Alexandra Wickson, a student at the University of Georgia, worked with Dr. Michael Yabsley and others in his lab to determine parasite prevalence in vulture populations.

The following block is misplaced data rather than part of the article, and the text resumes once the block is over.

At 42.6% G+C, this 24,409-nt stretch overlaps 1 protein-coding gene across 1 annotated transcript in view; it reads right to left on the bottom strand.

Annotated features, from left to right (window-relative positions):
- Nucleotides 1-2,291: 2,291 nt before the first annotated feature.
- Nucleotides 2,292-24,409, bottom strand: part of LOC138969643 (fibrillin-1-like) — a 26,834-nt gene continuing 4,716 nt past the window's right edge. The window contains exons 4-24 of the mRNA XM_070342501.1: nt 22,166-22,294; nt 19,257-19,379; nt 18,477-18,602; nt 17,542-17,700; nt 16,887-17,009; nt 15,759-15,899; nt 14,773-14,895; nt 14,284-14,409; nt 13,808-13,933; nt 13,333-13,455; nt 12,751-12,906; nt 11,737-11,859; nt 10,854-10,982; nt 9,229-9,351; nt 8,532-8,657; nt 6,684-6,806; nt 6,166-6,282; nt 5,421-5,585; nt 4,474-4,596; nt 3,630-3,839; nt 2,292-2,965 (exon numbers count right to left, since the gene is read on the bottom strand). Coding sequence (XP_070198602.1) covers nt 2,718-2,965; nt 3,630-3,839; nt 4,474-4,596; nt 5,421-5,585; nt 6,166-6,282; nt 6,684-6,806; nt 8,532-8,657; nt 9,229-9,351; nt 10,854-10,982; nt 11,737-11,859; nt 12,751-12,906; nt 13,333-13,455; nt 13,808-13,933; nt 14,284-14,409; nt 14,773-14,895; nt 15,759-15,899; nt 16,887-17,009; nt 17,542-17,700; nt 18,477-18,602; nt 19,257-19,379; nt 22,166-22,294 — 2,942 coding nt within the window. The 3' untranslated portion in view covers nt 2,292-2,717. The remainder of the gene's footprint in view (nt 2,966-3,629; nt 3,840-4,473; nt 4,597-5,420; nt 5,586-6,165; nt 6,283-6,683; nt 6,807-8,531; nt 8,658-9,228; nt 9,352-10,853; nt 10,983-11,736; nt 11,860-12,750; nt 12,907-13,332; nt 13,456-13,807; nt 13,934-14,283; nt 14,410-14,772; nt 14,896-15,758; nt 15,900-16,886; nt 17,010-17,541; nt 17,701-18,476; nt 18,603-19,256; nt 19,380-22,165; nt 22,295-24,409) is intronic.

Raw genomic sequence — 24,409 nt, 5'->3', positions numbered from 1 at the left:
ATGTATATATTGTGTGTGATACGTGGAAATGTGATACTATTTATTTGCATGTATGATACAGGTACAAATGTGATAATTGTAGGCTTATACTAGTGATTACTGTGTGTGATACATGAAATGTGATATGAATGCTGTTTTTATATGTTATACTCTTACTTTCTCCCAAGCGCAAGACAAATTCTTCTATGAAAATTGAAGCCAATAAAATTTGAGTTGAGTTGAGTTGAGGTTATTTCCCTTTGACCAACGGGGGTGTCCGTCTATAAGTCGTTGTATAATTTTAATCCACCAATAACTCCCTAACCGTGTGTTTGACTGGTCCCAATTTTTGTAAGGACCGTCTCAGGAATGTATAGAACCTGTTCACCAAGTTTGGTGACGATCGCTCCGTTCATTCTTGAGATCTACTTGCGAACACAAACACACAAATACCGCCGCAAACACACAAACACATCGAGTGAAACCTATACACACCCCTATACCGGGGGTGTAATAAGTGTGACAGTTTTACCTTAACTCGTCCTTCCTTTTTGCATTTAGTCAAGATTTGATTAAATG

Abstract: Avian haemosporidian blood parasites are widespread among many families of birds and, in some species, can cause avian malaria. In previous studies on blood parasites of vultures, prevalence and diversity of parasites were low. However, the long-term effects of infection on the birds were unknown. Overall, Turkey Vultures (Cathartes aura) have had a higher prevalence and diversity of blood parasites (i.e., Haemoproteus, Plasmodium, and Leucocytozoon spp.) compared with Black Vultures (Coragyps atratus) with only a single Plasmodium sp. infection has been reported in one Black Vulture from Florida. Based on morphological data, Haemoproteus catharti was described from the Turkey Vulture. The primary goal of this study was to better characterize H. catharti with morphologic and molecular data and to investigate ecological or intrinsic factors associated with infection. Turkey Vultures and Black Vultures were sampled at the Savannah River Site in Aiken, SC. Blood smears were immediately prepared, fixed with methanol, and stained with modified Giemsa. Parasite prevalence and parasitemia were determined by examination of at least 20,000 erythrocytes. We also conducted nested polymerase chain reaction (PCR) targeting the cytochrome b gene. We detected a high prevalence of parasites in Turkey Vultures (43%) and a complete absence of parasites in Black Vultures. No difference in prevalence or parasitemia levels were noted between sites, sexes, or age class. Phylogenetically, this parasite was most similar to a parasite reported from wood storks (Mycteria americana) from Florida. Together, these two sequences were distinct from the genera Haemoproteus and Plasmodium, and likely represent a new genus of avian blood parasite. This study documents the first genetic characterization of malarial parasites of vultures. Further genetic work targeting multiple genes is needed to confirm the phylogenetic relationship of this parasite to other avian haemosporidians.